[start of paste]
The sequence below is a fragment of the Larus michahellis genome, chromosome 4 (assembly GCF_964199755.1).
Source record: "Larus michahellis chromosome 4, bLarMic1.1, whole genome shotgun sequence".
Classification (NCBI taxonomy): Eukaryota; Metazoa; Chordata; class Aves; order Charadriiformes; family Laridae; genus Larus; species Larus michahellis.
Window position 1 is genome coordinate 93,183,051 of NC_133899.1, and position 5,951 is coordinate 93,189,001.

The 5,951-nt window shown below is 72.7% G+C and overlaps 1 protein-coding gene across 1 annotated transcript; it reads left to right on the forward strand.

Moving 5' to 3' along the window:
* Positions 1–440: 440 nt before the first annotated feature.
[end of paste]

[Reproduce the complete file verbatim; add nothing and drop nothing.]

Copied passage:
The sequence below is a fragment of the Larus michahellis genome, chromosome 4 (assembly GCF_964199755.1).
Source record: "Larus michahellis chromosome 4, bLarMic1.1, whole genome shotgun sequence".
Classification (NCBI taxonomy): Eukaryota; Metazoa; Chordata; class Aves; order Charadriiformes; family Laridae; genus Larus; species Larus michahellis.
Window position 1 is genome coordinate 93,183,051 of NC_133899.1, and position 5,951 is coordinate 93,189,001.

The 5,951-nt window shown below is 72.7% G+C and overlaps 1 protein-coding gene across 1 annotated transcript; it reads left to right on the forward strand.

Moving 5' to 3' along the window:
* Positions 1–440: 440 nt before the first annotated feature.